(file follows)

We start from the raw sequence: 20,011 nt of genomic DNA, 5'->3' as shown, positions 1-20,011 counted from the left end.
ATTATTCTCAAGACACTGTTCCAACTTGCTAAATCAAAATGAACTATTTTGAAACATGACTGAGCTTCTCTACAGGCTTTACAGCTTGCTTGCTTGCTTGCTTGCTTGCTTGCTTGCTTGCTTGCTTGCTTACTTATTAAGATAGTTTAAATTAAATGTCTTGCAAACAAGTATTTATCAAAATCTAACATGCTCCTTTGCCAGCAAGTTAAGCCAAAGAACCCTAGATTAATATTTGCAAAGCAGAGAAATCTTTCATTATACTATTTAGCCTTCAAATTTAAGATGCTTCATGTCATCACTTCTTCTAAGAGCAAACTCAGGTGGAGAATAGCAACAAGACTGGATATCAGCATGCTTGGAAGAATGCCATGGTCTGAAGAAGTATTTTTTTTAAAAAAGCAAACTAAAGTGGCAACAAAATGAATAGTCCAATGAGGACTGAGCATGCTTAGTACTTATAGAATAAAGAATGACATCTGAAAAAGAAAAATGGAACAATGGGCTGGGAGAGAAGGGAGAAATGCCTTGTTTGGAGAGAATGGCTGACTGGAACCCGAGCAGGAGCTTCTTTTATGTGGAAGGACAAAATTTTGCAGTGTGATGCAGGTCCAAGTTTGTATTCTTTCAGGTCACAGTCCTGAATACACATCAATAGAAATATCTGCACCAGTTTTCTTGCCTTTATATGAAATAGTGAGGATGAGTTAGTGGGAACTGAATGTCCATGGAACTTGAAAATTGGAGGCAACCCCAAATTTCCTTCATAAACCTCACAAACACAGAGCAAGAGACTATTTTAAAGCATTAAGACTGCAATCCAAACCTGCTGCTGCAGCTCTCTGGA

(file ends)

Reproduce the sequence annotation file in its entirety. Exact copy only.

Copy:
We start from the raw sequence: 20,011 nt of genomic DNA, 5'->3' as shown, positions 1-20,011 counted from the left end.
ATTATTCTCAAGACACTGTTCCAACTTGCTAAATCAAAATGAACTATTTTGAAACATGACTGAGCTTCTCTACAGGCTTTACAGCTTGCTTGCTTGCTTGCTTGCTTGCTTGCTTGCTTGCTTGCTTGCTTACTTATTAAGATAGTTTAAATTAAATGTCTTGCAAACAAGTATTTATCAAAATCTAACATGCTCCTTTGCCAGCAAGTTAAGCCAAAGAACCCTAGATTAATATTTGCAAAGCAGAGAAATCTTTCATTATACTATTTAGCCTTCAAATTTAAGATGCTTCATGTCATCACTTCTTCTAAGAGCAAACTCAGGTGGAGAATAGCAACAAGACTGGATATCAGCATGCTTGGAAGAATGCCATGGTCTGAAGAAGTATTTTTTTTAAAAAAGCAAACTAAAGTGGCAACAAAATGAATAGTCCAATGAGGACTGAGCATGCTTAGTACTTATAGAATAAAGAATGACATCTGAAAAAGAAAAATGGAACAATGGGCTGGGAGAGAAGGGAGAAATGCCTTGTTTGGAGAGAATGGCTGACTGGAACCCGAGCAGGAGCTTCTTTTATGTGGAAGGACAAAATTTTGCAGTGTGATGCAGGTCCAAGTTTGTATTCTTTCAGGTCACAGTCCTGAATACACATCAATAGAAATATCTGCACCAGTTTTCTTGCCTTTATATGAAATAGTGAGGATGAGTTAGTGGGAACTGAATGTCCATGGAACTTGAAAATTGGAGGCAACCCCAAATTTCCTTCATAAACCTCACAAACACAGAGCAAGAGACTATTTTAAAGCATTAAGACTGCAATCCAAACCTGCTGCTGCAGCTCTCTGGA